Whitespire Birch is an attractive tree with a narrow to pyramidal profile and white, non-exfoliating bark marked with black triangles. Finely textured…

Salable #10 Multi-Stem Whitespire Birch | Pictures taken late September.

Wildlife Value

Many creatures subsist on Gray Birch. It is the host plant to the Morning Cloak (Nymphalis antiopa), Compton Tortoiseshell (Nymphalis l-album), Chocolate Birch Prominent (Peridea ferruginea), Birch Dagger Moth (Acronicta betulae), Arched Hooktip Moth (Drepana arcuata), Morrison’s Pero Moth (Pero morrisonaria), and Hemina Pinion (Lithophane hemina). The Birch Catkin Bug (Kleidocerys resedae), Dusky Birch Sawfly (Croesus latitarsus), and Bronze Birch Borer (Agrilus anxius) feed on the leaves, wood, seeds, or sap.

Redpolls, Chickadees, and Pine Siskins eat the seeds, and Yellow-bellied Sapsuckers are known to drill holes to feed on the sap.

Deer may browse the foliage in winter and beavers may feed on the bark and wood of this tree.

Maintenance Tips

Whitespire Birch will self-seed, which may or may not be a desirable trait. A lawnmower would take care of this in unwanted areas.

Don’t prune in winter or early spring as this will cause the tree to bleed sap from the wounds.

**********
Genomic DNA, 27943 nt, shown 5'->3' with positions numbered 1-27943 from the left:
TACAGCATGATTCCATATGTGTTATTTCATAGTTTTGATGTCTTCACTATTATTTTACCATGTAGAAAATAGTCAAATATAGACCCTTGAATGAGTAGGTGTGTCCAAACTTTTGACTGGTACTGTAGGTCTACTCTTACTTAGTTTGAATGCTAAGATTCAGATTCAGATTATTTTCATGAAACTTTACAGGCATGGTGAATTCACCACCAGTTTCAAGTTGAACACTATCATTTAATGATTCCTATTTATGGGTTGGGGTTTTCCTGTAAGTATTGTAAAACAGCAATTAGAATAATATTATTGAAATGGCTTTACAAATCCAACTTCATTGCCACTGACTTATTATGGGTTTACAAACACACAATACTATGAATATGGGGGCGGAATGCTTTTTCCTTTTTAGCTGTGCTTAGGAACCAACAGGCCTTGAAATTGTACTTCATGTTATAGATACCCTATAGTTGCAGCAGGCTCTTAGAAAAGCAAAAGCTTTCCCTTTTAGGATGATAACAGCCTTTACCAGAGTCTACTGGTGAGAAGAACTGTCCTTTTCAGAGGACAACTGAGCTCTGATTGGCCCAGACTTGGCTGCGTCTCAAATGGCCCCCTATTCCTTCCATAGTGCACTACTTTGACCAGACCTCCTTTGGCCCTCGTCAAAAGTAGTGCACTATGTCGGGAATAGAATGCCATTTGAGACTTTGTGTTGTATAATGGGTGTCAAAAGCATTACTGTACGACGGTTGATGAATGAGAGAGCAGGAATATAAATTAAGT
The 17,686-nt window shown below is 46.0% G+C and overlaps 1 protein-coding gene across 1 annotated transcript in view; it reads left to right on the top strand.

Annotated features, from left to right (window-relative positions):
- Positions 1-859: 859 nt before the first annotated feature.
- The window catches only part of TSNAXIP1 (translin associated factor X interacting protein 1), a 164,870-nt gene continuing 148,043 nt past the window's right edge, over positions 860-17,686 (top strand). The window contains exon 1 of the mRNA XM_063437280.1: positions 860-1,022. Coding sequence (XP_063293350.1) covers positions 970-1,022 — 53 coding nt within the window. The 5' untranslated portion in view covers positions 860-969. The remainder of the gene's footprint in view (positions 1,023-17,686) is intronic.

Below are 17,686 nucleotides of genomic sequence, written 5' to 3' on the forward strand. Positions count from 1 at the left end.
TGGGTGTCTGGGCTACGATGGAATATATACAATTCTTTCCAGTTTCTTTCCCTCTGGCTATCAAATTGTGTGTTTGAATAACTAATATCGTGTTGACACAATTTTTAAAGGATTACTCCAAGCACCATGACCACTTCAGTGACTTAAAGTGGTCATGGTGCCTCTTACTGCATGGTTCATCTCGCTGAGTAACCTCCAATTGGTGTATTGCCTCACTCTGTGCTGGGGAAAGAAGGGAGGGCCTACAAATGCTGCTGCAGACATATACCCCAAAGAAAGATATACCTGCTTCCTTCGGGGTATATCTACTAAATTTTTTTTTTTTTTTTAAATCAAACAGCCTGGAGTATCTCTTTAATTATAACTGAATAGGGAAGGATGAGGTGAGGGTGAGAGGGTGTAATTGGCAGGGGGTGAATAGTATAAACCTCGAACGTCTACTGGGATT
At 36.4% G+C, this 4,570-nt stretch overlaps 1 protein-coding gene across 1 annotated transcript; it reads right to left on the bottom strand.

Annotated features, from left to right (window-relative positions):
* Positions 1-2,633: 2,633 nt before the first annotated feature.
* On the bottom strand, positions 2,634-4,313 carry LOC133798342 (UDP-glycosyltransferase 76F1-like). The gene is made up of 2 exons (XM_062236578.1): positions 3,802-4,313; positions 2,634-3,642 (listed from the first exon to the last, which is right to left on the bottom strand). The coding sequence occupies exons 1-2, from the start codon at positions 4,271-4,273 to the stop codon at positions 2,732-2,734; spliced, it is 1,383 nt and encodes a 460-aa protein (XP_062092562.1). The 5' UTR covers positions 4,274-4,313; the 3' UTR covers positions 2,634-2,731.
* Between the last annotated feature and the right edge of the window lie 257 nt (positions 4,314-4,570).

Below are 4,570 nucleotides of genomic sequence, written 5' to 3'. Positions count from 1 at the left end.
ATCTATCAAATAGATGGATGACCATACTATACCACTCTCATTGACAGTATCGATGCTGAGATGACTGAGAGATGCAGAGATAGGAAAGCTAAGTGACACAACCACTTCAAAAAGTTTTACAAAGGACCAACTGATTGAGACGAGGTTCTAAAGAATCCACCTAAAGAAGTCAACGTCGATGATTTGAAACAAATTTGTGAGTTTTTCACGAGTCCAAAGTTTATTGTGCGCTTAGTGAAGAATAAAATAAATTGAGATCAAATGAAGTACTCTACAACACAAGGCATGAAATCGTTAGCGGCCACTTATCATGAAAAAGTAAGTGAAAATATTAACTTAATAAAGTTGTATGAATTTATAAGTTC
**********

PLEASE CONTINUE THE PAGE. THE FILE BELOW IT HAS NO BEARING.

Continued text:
Plants appreciate some afternoon shade.

Whitespire Birch is an attractive tree with a narrow to pyramidal profile and white, non-exfoliating bark marked with black triangles. Finely textured…
Whitespire Birch is an attractive tree with a narrow to pyramidal profile and white, non-exfoliating bark marked with black triangles. Finely textured…

Pests/Problems

Black Walnut Tolerant: No
Deer Resistant: Yes
Rabbit Resistant: No

Whitespire Birch shows decent resistance to the Bronze Birch Borer, a pest that can severely damage or kill birch trees. This borer prefers stressed trees caused by drought, flooding, or old age. The best prevention is to keep your tree happy and healthy so that it can stop the borers from attacking. That means siting and planting it correctly, properly watering it, and preventing any damage to roots from mowing.